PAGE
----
If you have been spending a lot of time watching movies and TV these days, you might have noticed a familiar building in the background of some late 90s and early 2000s movies and TV shows. While filming at Osgoode does not happen anymore, back in the day large film productions took over the grounds, halls, and even the library during evenings and weekends.
Osgoode Hall has been part of many films, ranging in theme from horror to romance. The building has appeared in full length feature films, TV movies, TV series and several commercials. In these productions, Osgoode Hall has been a stand in for universities, hospitals, opera houses, and government buildings.
So, if you are like us and are missing the beautiful architecture and grounds of Osgoode Hall, check out these films to get a glimpse of the courtrooms, fence, Convocation Hall, and Great Library.
Films Featuring the Great Library
Time Traveler’s Wife (2009)
Directed by Robert Schewentke and starring Eric Bana and Rachel McAdams. Based on the novel by Audrey Niffenegger.
A fantastical romance, this film centres around Chicago librarian, Henry DeTamble (Eric Bana), who has a gene that causes him to involuntarily travel through time. You can spot the Main Reading Room of the Great Library in this movie, posing as a Chicago library and Henry’s place of work.
Flash of Genius (2008)
Directed by Marc Abraham and starring Greg Kinnear, Lauren Graham, and Alan Alda.
Set in the 1960s, Flash of Genius is based on a true story of college professor and part-time inventor Robert Kearns’ battle with the automobile industry. The Main Reading Room of the Great Library again appears as a library.
Urban Legend (1998)
Directed by Jamie Blanks and starring Jared Leto, Alicia Witt, and Rebecca Gayheart.
A horror film featuring a group of college students attending a remote New England university. The students investigate a series of killings based on urban legends. While much of the movie was filmed at the University of Toronto, the inside of one of the university libraries is actually the Main Reading Room.
Directed by Guillermo del Toro and starring Mira Sorvino, Jeremy Northam, and Alexander Goodwin.
This sci-fi horror film follows an entomologist, Susan Tyler (Mira Sorvino), who creates a mutant breed of insects to kill off cockroaches carrying a disease which infects Manhattan children. These insects survive and evolve into monsters who can mimic human form. You may notice the Great Library in the press conference scene.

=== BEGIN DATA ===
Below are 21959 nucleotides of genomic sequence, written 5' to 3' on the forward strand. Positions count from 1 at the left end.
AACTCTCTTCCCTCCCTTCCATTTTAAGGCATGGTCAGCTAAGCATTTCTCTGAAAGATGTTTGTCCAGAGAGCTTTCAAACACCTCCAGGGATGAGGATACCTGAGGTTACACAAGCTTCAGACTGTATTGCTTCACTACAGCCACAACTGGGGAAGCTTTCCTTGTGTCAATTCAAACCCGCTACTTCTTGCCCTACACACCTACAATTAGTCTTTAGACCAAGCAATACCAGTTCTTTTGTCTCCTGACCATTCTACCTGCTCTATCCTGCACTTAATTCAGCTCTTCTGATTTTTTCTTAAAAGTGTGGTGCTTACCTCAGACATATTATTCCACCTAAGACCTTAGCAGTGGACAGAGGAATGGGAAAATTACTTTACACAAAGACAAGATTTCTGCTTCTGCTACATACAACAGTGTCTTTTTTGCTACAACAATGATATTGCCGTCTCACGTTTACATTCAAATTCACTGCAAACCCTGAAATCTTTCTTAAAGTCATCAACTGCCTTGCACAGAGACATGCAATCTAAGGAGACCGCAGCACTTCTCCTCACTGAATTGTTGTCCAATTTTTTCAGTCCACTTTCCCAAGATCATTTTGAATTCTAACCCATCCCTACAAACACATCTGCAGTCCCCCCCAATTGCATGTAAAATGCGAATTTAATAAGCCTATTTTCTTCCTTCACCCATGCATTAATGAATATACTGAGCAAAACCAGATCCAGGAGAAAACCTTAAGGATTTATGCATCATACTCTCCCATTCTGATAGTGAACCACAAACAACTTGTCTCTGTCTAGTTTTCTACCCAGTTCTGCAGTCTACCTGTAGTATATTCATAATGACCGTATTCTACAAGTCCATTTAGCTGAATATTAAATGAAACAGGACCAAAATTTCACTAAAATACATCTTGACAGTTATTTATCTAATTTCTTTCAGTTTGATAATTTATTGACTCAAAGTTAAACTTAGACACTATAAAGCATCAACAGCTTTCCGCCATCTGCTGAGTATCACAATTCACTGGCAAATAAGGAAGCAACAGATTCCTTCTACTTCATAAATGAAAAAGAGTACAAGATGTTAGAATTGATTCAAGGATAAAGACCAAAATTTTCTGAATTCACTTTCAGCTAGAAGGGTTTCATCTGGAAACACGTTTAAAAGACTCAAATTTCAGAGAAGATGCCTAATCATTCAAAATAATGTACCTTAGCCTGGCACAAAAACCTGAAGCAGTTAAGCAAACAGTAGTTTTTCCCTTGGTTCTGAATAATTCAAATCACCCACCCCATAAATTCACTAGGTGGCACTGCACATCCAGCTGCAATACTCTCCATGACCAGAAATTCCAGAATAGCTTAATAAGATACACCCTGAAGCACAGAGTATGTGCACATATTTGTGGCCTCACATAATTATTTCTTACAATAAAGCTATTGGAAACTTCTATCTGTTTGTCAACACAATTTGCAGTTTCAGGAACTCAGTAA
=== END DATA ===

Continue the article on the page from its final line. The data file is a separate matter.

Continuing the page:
Films Featuring Osgoode Hall and the grounds
Directed by Rob Marshall and starring Renee Zellweger, Catherine Zeta-Jones, and Richard Gere.
Probably the most recognizable movie filmed at Osgoode, this musical follows two murderesses on death row in 1920s Chicago who fight for publicity, fame, and a sleazy lawyer’s attention. The outside of Osgoode Hall can be seen in this movie masquerading as the outside of a hospital.
10,000 Black Men Named George (2002)
Directed by Robert Townsend and starring Andre Braugher, Charles S. Dutton, and Mario Van Peebles.
Based on a true story, this film follows union activist Asa Philips Randolph as he attempts to organize the black porters of the Pullman Rail Company in the 1920s. There are quite a few scenes that are filmed around Osgoode Hall, the most notable being a scene in Convocation Hall.
Anne of Green Gables: The Continuing Story (2000)
TV Mini-series starring Megan Follows, Jonathan Crombie, and Schuyler Grant.
This TV series follows the continuing adventures of Anne Shirley and her fiancé, Gilbert Blythe, in New York and France during WWI. You’ll notice the front of Osgoode Hall in this show posing as an early 20th century building in New York.
While we couldn’t highlight all of the other movies and TV shows that have been shot in and around Osgoode Hall, here is a pretty comprehensive list: Possessed; The Skulls; The Pentagon Papers; The State Within; Dirty Works; Elvis Meets Nixon; Nixon and Kissinger; La Femme Nikita (series); Strange Justice; Aldrich Ames: Traitor Within; The Agency (series); Sinkhole; Bait; Thanks of a Grateful Nation; The Color of Friendship; The Long Island Incident; Earth: Final Conflict (series); CBC’s Images of Canada; Against the Current; The Associates (series); The Company; Exotica; and Firehouse Dog.
In the early 2010s, a decision was made to no longer permit film production at Osgoode Hall, except for projects related to government, law or the judiciary. Commercial production crews can be demanding and need constant supervision. Another issue motivating this decision were the safety standards. Something might be deemed safe by the film production (such as “safe” explosions and special effect fog) but could damage heritage features like portraits, rugs, and furniture.
Even though we won’t see Osgoode Hall on the big screen in the future, it is fun to recall this odd collection of past films and TV series in which our building played so many different parts.